Kirk A. Straseskie
Mathew E. Schram
Dan H. Gabrielson
Paul J. Sturino
Rachel K. Bosveld
Jeremy L. Wolfe
Eugene A Uhl III
Warren S. Hansen
Christopher J. Splinter
Robert J. Cook
Nichole M. . . . — — Map (db m61004) WM
From early Indian days the St. Croix River and the Brule River, reached by a two mile portage, formed a waterway connecting Lake Superior with the Mississippi River.
The first white man to travel the Brule-St. Croix route was the French . . . — — Map (db m2161) HM
The bluff you stand on now is a product of the large volume of meltwater flowing from the Laurentide Ice Sheet which greatly altered the landscape of Wisconsin. As a result, the landscape of the area during the last part of the Wisconsin . . . — — Map (db m237321) HM
Anyone spending time along the St. Croix River has a good chance of spotting a bald eagle. With their white heads and tails and six to eight foot wingspans, these powerful birds of prey are distinctive and dwarf most other raptors.
Eagles thrive . . . — — Map (db m148103) HM
The loop trail crossing the St. Croix River over the Stillwater Lift Bridge.
Photo by Ryan Haugland
Look for this dividing line marker on both bridges!
Stillwater Lift Bridge
Construction on the lift bridge . . . — — Map (db m236029) HM
People are not the only creatures that travel over and along the St. Croix River. In the sky or underwater, wildlife is on the move around you. The St. Croix River is an important migration corridor, used by animals every day, at night, and with the . . . — — Map (db m148104)
To the Dakota and Ojibwe, life depended on their skills in using the natural resources. They made their own clothing, built their own homes, made their own tools and gathered or hunted for their food. The Ojibwe and Dakota were semi-nomadic . . . — — Map (db m234794) HM
At the time of settlement by European immigrants in the mid-1800s, significant portions of western Wisconsin were covered by expanses of open grassland. The land was called "prairie" by early French settlers who could think of no other way to . . . — — Map (db m233786) HM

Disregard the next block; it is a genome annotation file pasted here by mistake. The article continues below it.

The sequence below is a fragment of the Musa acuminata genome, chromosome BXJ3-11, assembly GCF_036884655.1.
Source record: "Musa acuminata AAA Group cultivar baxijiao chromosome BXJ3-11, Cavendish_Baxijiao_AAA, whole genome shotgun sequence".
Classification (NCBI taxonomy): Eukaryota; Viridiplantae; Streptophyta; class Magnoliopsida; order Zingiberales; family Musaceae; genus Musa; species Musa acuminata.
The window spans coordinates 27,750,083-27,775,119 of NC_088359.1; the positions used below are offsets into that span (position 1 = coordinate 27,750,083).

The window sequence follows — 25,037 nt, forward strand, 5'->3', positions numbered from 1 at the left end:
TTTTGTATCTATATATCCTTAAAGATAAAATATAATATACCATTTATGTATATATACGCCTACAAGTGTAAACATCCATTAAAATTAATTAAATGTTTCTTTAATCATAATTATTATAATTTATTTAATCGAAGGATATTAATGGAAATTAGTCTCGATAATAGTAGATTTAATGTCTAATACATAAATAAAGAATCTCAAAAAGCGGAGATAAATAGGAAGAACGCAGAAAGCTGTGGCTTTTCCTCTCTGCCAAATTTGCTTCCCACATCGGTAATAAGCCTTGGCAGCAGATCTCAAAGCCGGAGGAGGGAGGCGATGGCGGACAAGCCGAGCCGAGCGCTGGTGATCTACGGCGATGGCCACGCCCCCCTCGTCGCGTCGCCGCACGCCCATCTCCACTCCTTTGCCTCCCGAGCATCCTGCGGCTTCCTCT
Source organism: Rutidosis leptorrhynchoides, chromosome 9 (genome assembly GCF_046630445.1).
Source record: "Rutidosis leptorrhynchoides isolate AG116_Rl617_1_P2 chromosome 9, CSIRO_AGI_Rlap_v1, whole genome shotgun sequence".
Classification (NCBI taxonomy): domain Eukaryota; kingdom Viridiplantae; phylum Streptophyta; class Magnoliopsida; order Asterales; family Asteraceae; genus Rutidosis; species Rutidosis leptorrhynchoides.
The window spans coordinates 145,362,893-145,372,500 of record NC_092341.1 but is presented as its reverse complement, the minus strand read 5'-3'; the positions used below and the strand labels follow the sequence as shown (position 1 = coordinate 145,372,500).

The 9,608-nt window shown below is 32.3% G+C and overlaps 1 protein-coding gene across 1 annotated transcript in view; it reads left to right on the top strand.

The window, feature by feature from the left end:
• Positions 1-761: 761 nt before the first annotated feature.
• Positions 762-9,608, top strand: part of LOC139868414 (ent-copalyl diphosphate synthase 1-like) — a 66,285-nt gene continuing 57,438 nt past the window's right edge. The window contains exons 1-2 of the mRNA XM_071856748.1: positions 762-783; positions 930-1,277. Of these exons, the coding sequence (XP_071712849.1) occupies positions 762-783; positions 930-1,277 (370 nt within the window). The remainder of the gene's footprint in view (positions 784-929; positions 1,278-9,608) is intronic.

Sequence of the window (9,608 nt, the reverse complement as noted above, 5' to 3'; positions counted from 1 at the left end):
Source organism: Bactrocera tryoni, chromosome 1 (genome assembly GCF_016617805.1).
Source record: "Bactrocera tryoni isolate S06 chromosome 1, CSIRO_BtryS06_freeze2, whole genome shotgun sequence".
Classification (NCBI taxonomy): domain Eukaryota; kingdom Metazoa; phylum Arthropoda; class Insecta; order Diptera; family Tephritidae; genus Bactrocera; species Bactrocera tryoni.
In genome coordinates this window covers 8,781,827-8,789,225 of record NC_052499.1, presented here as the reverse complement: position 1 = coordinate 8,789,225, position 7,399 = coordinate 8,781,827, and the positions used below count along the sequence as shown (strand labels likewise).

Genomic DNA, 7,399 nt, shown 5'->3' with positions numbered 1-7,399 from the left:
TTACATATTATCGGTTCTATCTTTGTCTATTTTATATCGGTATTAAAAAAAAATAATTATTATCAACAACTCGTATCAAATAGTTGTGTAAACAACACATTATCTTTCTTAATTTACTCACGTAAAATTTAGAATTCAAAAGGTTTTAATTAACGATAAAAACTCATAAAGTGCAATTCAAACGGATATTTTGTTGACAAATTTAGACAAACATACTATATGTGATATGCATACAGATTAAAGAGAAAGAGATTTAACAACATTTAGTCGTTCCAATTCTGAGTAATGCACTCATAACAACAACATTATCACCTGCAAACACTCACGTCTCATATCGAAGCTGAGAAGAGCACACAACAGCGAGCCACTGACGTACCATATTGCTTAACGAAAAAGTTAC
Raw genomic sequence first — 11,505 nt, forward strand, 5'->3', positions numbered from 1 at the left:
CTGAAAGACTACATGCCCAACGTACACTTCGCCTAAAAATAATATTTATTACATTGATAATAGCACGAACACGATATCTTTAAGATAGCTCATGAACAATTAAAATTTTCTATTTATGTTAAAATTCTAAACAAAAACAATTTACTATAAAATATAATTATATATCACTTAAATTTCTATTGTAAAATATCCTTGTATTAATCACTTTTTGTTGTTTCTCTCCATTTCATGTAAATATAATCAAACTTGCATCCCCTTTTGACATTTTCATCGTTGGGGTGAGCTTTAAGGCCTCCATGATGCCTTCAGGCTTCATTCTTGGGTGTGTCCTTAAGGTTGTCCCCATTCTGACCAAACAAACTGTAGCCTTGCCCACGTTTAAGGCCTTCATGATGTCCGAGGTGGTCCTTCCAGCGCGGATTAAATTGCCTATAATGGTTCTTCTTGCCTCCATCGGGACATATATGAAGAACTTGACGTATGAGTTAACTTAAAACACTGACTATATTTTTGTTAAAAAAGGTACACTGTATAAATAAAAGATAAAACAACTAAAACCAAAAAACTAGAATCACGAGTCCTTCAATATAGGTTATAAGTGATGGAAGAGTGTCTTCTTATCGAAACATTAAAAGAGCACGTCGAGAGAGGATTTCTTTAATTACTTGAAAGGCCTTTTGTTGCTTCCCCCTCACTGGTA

All of the land seen from this bridge and beyond is part of millions of acres ceded under an 1837 treaty between Ojibwe and Dakota bands and the United States government. The acreage contained vast tracts of the prized white pine that grew north of . . . — — Map (db m233476) HM
Wisconsin, which is often called The Badger State, became a state in 1848. Over the years the State Legislature has adopted many state symbols. Here are some prominent and interesting Wisconsin symbols from the St. Croix Valley.
State Motto: . . . — — Map (db m233533) HM
This Italianite structure at 112 Walnut Street is one of the oldest commercial sites in Hudson. The pre-Civil War Building first housed a dry goods store and later a harness and leather shop. At one time the property was owned by Jesse Grant of . . . — — Map (db m165714) HM
Nicholas and Hely Schwalen were among the first farmers in St. Croix County. They emigrated from Honsfeld, Prussia, in present day German-speaking Belgium. The brothers arrived in Racine, Wisconsin in 1848 and steadfastly worked their way to St. . . . — — Map (db m46122) HM
The original interstate toll bridge which spanned the St. Croix River was officially opened for traffic June 14, 1913. It was privately owned by the St. Croix Bridge Company until 1917, when it became city property. For more than 35 years, it was . . . — — Map (db m43954) HM
In the summer of 1910, about two miles south of Hudson on the Wisconsin shore of the St. Croix River, 85 boys and several adults held an experimental week of camp to try out a new youth program called "Boy Scouts". This first Scouting camp in . . . — — Map (db m38305) HM
Built by Marcus Sears and Katherine Johnston Bell in 1884, the house was only owned by one other family. Ed and Catherine (Kate) Hickey Tierney bought the farm in 1910. The farmhouse, barn, and granary are now on the National Register of Historic . . . — — Map (db m158100) HM
This log building was originally used as a barn. At the Heritage Center, it is being used as a combination blacksmith and carpenter shop. The log barn was donated to the Center by Agnes and Anthony Tamoshaitis in memory of Agnes' parents, Albert . . . — — Map (db m158097) HM